As the solar photovoltaic (PV) market continues to expand, with 18 countries achieving 1 GW installation capacity in 2020, silver’s offtake by the PV industry reached 101 million ounces (Moz) or 3,142 tons in 2020.
According to the ‘World Silver Survey 2021,’ by the Silver Institute, the demand for the precious metal surged despite an 80% drop in the average silver loading per cell over the last decade.
The drop in silver loading was caused by the metalization process, which shrunk the average width of the electrode, busbar, and finger (both are electrical conductors to collect the direct current on the PV panel) from 100μm (micron) to 30μm.
Yet, silver’s share in the total solar module costs at the end of 2020 had risen to around 11% due to the rise in the silver price and lower module manufacturing costs.
Cost pressures should continue to weigh on the silver content, with the finger width expected to drop by 30% to 20μm by 2025. Although thrifting and substitution of silver are unavoidable, it is difficult to quickly replace due to concerns over production compatibility and reliability issues of the alternatives.
Silver thrifting, however, does have the benefit of lowering cost. The economies of scale and huge efficiency gains have cut the cost of solar electricity on average by almost 90%. It has helped solar power become the most competitive source of renewable energy, which helps explain optimistic projections of future capacity growth.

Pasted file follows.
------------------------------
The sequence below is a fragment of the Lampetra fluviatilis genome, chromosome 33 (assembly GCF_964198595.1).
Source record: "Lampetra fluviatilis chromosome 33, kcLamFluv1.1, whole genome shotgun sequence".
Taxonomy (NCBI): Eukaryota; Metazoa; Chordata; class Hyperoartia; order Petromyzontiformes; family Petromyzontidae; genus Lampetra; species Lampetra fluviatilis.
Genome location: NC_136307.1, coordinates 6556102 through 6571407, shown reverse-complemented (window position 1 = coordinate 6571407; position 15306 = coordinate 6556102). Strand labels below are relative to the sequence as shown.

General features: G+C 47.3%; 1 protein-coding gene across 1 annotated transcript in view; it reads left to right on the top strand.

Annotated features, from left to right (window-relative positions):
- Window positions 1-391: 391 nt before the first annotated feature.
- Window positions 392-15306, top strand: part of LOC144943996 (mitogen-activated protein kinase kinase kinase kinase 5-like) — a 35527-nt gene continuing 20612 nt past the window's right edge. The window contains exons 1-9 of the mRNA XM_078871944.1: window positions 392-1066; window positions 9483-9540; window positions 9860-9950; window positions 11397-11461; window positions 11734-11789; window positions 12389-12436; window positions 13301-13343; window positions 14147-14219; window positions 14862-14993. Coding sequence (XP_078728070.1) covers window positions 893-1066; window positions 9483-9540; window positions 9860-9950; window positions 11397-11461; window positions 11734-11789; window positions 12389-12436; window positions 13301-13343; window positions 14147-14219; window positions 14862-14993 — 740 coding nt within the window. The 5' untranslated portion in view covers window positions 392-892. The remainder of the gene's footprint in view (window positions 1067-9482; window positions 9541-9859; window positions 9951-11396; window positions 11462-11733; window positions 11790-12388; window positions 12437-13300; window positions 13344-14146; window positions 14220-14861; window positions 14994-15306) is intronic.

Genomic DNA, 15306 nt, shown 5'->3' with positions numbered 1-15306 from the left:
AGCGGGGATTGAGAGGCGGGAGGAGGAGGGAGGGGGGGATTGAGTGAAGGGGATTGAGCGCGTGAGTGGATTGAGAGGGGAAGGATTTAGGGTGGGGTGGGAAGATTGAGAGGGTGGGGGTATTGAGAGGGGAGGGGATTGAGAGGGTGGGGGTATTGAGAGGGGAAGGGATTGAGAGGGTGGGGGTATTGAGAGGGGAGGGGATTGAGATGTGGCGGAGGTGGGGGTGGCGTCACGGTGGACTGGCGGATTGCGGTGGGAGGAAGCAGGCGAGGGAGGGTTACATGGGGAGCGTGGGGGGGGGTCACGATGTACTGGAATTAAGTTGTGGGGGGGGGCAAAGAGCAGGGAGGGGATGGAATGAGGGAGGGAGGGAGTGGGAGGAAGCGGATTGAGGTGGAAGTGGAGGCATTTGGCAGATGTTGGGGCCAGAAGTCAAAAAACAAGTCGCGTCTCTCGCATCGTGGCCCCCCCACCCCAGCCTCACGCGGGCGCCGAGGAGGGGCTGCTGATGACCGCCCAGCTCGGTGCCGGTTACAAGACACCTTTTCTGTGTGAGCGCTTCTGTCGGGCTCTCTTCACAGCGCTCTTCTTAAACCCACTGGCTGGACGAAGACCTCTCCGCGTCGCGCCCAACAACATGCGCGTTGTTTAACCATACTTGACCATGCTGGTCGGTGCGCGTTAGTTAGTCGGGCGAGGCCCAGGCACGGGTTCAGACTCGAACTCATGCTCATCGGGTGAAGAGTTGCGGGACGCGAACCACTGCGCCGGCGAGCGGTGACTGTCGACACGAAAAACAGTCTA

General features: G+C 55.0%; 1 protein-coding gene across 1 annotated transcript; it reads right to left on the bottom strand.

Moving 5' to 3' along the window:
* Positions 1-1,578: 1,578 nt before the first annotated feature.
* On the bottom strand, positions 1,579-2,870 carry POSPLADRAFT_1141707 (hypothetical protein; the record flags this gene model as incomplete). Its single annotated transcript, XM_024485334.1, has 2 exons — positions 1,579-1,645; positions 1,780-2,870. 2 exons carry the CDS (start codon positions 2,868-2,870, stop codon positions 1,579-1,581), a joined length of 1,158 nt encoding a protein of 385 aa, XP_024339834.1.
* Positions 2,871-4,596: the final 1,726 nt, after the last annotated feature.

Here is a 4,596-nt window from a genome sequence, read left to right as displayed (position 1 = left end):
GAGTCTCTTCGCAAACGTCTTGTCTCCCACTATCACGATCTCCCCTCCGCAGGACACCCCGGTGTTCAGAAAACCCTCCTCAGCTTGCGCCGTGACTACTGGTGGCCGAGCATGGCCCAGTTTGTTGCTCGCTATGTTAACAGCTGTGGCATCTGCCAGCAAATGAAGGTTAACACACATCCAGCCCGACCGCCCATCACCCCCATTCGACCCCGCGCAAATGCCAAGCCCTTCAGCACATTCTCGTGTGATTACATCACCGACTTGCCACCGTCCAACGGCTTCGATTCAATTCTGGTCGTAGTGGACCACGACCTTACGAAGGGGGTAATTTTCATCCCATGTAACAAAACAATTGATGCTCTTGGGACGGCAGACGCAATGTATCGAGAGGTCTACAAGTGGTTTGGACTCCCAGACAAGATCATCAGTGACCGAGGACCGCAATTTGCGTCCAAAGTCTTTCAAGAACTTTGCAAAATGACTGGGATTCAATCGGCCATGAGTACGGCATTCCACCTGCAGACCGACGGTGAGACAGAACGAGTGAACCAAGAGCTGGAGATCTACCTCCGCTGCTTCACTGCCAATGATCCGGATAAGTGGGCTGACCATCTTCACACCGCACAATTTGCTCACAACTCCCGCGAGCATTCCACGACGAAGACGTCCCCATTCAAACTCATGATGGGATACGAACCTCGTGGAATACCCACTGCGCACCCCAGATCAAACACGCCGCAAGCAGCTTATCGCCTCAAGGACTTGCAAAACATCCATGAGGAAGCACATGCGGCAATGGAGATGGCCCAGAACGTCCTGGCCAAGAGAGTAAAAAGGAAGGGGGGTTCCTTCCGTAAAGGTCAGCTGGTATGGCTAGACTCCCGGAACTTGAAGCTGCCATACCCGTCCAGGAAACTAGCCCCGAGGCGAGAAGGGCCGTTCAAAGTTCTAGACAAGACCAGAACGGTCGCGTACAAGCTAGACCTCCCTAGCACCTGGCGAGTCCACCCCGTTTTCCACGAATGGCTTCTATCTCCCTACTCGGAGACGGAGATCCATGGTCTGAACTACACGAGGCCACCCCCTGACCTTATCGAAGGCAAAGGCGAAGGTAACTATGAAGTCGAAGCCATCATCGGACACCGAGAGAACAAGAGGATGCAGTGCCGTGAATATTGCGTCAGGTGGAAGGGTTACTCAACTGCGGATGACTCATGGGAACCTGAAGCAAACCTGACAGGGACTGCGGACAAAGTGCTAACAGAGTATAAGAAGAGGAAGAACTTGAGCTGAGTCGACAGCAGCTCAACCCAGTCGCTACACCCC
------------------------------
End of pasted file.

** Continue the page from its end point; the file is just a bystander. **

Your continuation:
New generation cells (such as hetero-junction back contact cells) also have the potential to drive costs down even further, often through efficiency gains.
According to the report, the energy storage market is expected to grow exponentially over the next few years and in favor of silver. From only 4.5 GW last year, new storage capacity additions are forecast to more than double to 10 GW in 2021 and jump to over 40 GW by 2022. The wide-scale adoption of these storage systems is projected to drive the renewable sector further.
This will also help silver offtake in solar deployment and power grid construction. Silver demand is also seen in the electric vehicle segment, both directly in the vehicle and indirectly with infrastructure requirements. All this sets out the strong potential for ‘green silver,’ even if probable thrifting and substitution of silver temper the future demand growth, the report said.
The solar PV and electric vehicle sectors have seen a steady source of silver demand over the past decade. The demand is expected to continue in the coming years as these sectors grow across the globe and in developing nations, in particular. Silver is expected to see a demand rise in 2021 as the solar photovoltaics and electric vehicle sectors take off globally.
Leading Chinese manufacturers have said that the spiraling prices of raw materials like glass, polysilicon, and silver since the second half of 2020 have led to a sharp increase in the prices of solar modules. Between June 2020 and February 2021, silver prices shot up by 55%. Silver is mainly used in manufacturing silver paste for solar cell metallization.
Rahul is a staff reporter at Mercom India. Before entering the world of renewables, Rahul was head of the Gujarat bureau for The Quint. He has also worked for DNA Ahmedabad and Ahmedabad Mirror. Hailing from a banking and finance background, Rahul has also worked for JP Morgan Chase and State Bank of India. More articles from Rahul Nair.